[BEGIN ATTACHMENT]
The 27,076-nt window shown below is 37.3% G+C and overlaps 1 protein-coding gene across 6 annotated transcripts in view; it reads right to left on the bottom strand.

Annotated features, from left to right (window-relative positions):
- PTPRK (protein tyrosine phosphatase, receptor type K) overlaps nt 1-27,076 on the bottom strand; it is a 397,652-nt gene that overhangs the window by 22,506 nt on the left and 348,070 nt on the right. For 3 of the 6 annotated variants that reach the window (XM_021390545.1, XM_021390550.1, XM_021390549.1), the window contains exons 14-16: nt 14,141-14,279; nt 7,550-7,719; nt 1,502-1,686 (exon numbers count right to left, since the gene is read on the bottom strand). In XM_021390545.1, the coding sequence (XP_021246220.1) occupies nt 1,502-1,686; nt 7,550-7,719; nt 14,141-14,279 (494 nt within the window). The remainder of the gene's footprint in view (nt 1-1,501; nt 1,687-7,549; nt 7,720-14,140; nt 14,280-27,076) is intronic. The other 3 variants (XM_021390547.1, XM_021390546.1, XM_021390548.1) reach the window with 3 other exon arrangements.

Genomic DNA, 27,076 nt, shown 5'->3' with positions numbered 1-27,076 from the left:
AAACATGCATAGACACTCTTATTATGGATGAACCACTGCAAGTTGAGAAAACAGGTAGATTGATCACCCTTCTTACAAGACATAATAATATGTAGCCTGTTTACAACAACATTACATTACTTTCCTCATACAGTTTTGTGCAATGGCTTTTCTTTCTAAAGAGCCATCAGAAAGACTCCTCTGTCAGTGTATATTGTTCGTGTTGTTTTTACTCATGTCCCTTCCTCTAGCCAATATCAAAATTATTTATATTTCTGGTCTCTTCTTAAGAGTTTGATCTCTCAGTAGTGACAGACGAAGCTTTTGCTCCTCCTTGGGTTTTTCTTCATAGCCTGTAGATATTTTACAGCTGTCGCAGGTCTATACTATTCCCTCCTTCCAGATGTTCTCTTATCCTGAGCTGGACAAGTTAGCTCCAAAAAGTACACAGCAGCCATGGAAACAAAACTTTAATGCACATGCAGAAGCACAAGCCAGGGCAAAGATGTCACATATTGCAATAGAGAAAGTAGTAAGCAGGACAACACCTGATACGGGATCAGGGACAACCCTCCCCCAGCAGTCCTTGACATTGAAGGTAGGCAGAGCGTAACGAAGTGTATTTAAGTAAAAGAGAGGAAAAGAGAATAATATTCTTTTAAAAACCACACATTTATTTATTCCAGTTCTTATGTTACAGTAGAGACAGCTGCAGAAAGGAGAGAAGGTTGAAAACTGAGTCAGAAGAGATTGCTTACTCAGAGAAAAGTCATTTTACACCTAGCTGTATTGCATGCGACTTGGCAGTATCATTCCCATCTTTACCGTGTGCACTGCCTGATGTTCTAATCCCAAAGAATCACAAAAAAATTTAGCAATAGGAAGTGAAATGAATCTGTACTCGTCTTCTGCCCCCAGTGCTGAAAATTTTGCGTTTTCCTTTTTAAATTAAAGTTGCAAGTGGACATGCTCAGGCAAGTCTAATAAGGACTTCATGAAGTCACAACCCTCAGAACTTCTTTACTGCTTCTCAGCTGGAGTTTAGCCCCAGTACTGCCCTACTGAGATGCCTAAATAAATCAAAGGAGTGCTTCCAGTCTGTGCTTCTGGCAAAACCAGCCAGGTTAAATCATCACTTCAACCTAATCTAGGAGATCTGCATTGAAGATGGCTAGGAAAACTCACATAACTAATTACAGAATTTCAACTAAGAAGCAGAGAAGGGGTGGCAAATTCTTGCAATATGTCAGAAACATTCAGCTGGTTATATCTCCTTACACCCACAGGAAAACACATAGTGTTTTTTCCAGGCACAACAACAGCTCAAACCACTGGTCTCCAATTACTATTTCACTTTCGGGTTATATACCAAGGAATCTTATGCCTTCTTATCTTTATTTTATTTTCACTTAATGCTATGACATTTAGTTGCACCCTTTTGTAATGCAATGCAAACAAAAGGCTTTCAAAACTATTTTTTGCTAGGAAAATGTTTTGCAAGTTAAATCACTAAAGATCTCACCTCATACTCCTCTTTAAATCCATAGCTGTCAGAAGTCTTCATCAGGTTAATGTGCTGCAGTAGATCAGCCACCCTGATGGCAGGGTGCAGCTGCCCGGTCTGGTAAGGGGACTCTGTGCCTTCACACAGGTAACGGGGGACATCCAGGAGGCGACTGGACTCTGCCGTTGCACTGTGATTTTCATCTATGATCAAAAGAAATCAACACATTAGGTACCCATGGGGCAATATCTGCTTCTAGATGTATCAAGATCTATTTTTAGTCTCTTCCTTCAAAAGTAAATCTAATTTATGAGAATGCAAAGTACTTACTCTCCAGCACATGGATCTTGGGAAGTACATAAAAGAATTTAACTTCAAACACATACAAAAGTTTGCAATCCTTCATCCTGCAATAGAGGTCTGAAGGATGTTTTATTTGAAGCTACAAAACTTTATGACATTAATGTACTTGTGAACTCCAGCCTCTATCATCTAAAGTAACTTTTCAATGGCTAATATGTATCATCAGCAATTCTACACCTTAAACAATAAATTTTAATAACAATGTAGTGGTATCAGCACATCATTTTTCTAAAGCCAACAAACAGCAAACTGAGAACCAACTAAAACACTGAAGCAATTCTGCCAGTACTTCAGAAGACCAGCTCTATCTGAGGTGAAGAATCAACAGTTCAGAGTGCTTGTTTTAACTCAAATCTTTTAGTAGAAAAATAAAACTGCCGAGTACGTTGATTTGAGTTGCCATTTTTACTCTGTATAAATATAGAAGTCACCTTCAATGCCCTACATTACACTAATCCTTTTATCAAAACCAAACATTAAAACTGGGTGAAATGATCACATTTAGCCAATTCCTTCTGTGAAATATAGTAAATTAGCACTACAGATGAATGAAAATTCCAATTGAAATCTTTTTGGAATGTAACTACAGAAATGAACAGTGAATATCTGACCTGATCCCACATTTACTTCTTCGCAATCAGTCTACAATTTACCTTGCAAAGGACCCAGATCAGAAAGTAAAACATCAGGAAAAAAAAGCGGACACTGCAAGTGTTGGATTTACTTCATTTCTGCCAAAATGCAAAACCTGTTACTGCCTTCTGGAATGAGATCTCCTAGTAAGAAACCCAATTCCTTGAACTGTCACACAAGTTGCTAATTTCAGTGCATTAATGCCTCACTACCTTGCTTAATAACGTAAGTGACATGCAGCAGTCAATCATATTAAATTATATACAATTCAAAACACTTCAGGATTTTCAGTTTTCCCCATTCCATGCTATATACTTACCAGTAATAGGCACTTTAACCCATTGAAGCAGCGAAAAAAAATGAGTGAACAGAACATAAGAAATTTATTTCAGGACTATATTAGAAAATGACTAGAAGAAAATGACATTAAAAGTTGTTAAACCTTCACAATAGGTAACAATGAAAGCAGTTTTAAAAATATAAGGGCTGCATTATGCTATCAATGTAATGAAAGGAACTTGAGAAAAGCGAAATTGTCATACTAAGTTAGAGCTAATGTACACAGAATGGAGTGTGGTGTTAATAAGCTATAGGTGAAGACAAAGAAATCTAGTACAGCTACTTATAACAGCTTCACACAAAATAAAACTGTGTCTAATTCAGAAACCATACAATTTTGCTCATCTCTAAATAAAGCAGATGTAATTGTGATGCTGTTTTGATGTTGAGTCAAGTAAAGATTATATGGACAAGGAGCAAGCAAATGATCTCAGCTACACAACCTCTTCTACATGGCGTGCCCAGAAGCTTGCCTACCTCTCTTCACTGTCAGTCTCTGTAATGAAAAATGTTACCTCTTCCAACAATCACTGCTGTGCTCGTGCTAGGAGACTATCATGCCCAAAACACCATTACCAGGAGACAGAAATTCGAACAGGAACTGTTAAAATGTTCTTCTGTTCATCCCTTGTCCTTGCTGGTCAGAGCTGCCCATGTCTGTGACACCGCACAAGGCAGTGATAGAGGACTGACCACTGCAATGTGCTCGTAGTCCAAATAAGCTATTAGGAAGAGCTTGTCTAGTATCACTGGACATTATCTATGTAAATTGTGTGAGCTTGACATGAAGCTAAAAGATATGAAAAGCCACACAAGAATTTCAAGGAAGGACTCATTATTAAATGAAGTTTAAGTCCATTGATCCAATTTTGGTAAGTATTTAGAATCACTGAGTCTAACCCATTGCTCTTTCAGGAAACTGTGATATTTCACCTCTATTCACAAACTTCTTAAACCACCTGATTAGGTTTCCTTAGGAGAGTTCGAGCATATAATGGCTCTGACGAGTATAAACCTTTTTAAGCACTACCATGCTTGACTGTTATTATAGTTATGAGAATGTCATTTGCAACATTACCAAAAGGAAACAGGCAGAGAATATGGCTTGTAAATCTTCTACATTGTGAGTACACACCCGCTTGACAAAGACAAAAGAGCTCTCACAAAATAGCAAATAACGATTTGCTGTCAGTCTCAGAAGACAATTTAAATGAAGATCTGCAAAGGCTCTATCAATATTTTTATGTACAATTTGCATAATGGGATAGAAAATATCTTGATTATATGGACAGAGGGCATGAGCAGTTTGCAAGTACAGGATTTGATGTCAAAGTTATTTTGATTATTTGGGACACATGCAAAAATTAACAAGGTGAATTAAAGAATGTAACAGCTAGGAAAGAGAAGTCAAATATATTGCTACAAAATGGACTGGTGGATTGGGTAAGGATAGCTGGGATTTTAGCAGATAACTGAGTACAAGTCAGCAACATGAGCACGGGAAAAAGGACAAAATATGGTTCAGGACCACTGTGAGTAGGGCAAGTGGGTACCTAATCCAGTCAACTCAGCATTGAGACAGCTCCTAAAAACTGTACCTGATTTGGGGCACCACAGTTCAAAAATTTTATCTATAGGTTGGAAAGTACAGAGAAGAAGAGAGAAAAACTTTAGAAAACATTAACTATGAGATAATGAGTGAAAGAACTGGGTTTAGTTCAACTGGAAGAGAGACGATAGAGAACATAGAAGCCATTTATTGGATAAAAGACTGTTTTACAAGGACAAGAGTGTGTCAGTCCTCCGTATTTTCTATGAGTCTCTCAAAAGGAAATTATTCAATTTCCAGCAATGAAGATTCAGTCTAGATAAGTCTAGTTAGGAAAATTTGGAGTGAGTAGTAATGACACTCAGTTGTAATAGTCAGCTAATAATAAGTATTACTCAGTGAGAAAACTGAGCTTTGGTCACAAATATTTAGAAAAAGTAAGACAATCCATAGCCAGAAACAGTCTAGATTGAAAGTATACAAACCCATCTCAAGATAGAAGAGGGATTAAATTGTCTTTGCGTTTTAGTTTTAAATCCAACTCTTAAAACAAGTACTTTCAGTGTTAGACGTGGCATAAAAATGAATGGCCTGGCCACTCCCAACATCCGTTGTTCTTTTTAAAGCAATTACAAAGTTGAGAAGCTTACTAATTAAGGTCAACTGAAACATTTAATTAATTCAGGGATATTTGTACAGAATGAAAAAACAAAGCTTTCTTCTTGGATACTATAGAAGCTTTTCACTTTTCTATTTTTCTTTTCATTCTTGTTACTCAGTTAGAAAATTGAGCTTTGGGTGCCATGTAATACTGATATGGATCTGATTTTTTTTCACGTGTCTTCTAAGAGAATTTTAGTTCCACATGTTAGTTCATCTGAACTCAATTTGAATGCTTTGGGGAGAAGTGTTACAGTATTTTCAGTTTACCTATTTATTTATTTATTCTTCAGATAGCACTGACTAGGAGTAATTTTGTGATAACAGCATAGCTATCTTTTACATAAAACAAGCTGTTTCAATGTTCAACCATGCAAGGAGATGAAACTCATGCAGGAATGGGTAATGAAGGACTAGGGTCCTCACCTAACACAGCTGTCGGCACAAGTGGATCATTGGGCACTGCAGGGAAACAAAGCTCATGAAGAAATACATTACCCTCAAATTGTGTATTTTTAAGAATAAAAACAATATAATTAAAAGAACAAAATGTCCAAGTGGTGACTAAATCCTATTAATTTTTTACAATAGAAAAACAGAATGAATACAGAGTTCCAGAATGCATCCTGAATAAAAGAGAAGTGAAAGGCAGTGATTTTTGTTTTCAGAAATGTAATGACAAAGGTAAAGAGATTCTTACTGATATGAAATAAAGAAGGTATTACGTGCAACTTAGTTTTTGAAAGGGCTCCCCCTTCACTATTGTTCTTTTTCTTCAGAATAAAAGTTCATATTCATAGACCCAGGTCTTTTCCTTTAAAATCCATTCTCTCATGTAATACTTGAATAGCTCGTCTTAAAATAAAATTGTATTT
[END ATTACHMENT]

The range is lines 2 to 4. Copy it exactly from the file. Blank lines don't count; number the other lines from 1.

Annotated features, from left to right (window-relative positions):
- PTPRK (protein tyrosine phosphatase, receptor type K) overlaps nt 1-27,076 on the bottom strand; it is a 397,652-nt gene that overhangs the window by 22,506 nt on the left and 348,070 nt on the right. For 3 of the 6 annotated variants that reach the window (XM_021390545.1, XM_021390550.1, XM_021390549.1), the window contains exons 14-16: nt 14,141-14,279; nt 7,550-7,719; nt 1,502-1,686 (exon numbers count right to left, since the gene is read on the bottom strand). In XM_021390545.1, the coding sequence (XP_021246220.1) occupies nt 1,502-1,686; nt 7,550-7,719; nt 14,141-14,279 (494 nt within the window). The remainder of the gene's footprint in view (nt 1-1,501; nt 1,687-7,549; nt 7,720-14,140; nt 14,280-27,076) is intronic. The other 3 variants (XM_021390547.1, XM_021390546.1, XM_021390548.1) reach the window with 3 other exon arrangements.

Genomic DNA, 27,076 nt, shown 5'->3' with positions numbered 1-27,076 from the left: